Statistics from South Africa’s longest-standing plastics producer responsibility organisation indicate that the country’s PET plastic recycling rates are recovering after the lockdown regulations resulting from the Covid-19 pandemic.
According to figures released at the PET Recycling Company’s (PETCO) annual general meeting in June, 2.1 billion PET bottles were diverted from landfill last year thanks to the various recycling efforts in which it was involved.
On the back of waste management experts warning that parts of South Africa could soon run out of landfill space, CEO Cheri Scholtz said PETCO’s efforts had saved an area equivalent to 560 495 cubic metres and prevented potential associated carbon emissions of 135 604 tonnes in 2021.
Despite a challenging year for the paper and packaging sector, PETCO, which represents producers of polyethylene terephthalate (PET) packaging, grew its collection of post-consumer PET bottles for recycling by 14% – from 79 078 tonnes in 2020 to 90 402 tonnes in 2021.
“Once lockdown regulations eased, PETCO made a concerted effort to stimulate collection by supporting informal waste pickers and formal collection businesses, buy-back centres, and recyclers, and encouraging them to grow capacity and capability.”
With mandatory Extended Producer Responsibility (EPR) regulations laying down Year 1 targets for PET of 60% for beverage bottles, 7% for oil bottles, 9% for thermoforms and 60% for single-use products, she said the current collection rate places PETCO in good stead to meet these targets.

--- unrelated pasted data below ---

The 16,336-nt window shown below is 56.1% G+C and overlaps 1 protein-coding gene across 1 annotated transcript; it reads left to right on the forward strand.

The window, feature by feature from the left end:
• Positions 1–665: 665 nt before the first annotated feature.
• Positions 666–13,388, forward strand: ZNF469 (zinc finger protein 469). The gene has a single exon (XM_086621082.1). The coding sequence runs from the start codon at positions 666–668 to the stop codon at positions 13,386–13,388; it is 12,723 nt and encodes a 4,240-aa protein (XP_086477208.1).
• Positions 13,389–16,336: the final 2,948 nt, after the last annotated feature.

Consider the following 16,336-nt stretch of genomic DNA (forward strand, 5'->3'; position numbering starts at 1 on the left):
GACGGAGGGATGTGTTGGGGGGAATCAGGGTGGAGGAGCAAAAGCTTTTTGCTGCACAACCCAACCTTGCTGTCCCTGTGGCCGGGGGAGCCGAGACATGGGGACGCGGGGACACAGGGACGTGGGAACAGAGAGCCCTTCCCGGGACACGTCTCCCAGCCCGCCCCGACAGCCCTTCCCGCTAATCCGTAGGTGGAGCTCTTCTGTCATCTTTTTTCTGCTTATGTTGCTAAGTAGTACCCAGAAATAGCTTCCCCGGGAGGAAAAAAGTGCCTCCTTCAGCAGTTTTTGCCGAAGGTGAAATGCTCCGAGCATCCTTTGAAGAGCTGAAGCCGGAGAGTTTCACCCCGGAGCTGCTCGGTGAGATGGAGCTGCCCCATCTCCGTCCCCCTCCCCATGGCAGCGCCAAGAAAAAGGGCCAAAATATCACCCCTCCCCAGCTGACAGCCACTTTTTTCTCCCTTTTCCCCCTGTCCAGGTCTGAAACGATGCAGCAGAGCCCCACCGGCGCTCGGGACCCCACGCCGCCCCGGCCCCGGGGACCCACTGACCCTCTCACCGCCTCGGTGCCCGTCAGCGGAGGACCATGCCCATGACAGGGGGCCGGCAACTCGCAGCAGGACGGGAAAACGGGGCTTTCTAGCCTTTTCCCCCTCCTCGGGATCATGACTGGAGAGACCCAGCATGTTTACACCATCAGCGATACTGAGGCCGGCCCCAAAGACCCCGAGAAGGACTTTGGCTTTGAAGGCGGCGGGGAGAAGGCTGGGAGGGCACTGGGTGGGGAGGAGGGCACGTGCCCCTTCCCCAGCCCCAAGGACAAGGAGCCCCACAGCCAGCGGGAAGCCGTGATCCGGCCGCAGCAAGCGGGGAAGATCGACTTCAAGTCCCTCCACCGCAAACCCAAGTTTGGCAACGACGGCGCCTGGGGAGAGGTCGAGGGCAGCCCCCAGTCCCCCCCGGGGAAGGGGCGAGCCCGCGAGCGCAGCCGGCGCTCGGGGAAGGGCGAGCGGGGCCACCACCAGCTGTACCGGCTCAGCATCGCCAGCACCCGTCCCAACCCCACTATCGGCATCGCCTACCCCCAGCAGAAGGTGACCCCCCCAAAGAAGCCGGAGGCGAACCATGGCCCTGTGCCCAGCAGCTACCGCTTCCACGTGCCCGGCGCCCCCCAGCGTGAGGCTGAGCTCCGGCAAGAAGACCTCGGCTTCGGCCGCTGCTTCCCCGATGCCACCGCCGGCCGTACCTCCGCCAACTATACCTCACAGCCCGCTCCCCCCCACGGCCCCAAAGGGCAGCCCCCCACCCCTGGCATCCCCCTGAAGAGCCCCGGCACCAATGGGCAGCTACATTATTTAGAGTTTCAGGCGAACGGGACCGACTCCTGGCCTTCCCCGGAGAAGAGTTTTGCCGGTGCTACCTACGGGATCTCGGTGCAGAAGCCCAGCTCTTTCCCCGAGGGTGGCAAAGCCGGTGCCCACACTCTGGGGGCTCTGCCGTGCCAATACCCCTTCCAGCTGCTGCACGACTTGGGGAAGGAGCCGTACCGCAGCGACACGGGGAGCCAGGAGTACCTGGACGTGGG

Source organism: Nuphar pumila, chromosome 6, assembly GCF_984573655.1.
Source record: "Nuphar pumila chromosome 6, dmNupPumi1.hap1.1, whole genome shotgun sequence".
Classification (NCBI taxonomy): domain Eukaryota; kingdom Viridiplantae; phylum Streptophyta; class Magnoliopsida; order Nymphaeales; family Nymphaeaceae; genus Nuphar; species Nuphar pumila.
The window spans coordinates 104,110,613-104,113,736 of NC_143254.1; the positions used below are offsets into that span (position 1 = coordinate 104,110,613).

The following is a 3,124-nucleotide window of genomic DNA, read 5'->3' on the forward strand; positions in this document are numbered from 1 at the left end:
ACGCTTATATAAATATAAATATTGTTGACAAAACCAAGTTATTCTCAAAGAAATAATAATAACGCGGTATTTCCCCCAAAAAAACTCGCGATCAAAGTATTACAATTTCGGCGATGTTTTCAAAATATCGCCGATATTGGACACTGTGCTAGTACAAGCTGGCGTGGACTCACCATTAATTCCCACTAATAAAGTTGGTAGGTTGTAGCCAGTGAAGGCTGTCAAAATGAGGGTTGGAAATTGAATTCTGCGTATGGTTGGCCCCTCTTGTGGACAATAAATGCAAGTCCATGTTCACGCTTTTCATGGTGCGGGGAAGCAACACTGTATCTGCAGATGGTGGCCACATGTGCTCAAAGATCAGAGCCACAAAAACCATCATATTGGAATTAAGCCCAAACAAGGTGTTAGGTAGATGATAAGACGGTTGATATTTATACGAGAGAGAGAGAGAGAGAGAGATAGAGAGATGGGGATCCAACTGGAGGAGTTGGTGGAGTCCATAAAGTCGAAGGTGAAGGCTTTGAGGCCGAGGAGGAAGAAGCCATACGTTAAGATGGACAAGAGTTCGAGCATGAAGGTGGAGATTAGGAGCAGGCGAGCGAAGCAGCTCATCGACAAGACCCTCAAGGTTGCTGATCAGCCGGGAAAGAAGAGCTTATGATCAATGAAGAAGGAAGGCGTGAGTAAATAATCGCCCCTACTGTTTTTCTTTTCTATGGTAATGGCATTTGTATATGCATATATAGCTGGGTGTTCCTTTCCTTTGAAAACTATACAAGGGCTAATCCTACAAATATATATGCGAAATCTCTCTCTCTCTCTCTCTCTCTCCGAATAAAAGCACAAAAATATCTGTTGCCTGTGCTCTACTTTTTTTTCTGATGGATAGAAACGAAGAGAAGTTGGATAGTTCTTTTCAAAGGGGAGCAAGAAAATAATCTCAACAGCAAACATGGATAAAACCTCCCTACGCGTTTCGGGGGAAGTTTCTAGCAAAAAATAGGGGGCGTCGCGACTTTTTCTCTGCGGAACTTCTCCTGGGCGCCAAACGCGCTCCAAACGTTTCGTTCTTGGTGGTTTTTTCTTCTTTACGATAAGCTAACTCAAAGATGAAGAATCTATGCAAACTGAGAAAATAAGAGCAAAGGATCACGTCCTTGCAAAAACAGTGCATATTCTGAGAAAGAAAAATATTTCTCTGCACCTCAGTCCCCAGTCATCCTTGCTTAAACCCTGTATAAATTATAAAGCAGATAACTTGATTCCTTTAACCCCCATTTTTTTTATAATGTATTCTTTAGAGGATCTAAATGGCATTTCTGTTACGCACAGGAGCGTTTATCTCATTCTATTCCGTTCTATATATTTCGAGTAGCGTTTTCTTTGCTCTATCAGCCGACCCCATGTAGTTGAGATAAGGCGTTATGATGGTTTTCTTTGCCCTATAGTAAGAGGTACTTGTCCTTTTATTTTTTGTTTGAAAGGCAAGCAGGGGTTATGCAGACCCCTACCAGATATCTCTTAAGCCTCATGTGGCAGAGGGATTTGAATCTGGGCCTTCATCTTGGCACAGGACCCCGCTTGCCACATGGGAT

“Although these targets are applicable for year one of mandatory EPR, comparatively speaking, these figures would indicate that we are well placed to be compliant on behalf of our members.
“In 2021, we started to expand our reporting methodology in order to be able to track progress against all the identified products that our members place on the market for which we offer an EPR scheme. Using information provided by our members on exactly what they place on the market, in combination with assumptions provided by our recycling partners of the make-up of a typical bale that they purchase, we were able to measure collection of identified products such as beverage bottles, oil bottles, home and personal care bottles and non-PET elements such as labels and closures.
“In 2022, we will be doing full bale characterisation studies which will allow us to report with further granularity, not only meeting the requirements of the regulations but showing our diverse membership how we are tracking their particular products,” said Scholtz.
She said PETCO’s key objective was to keep members’ packaging out of the environment, where it does not belong, and increasingly get it recycled to be re-used in packaging.
“In other words, we aim for a cradle-to-cradle solution for post-consumer PET to promote a circular economy for PET plastic.”
The PET recycling economy created real value, said Scholtz, generating a total of R1.2 billion for the South African economy through the placement of end-use products on local and international markets in the year under review.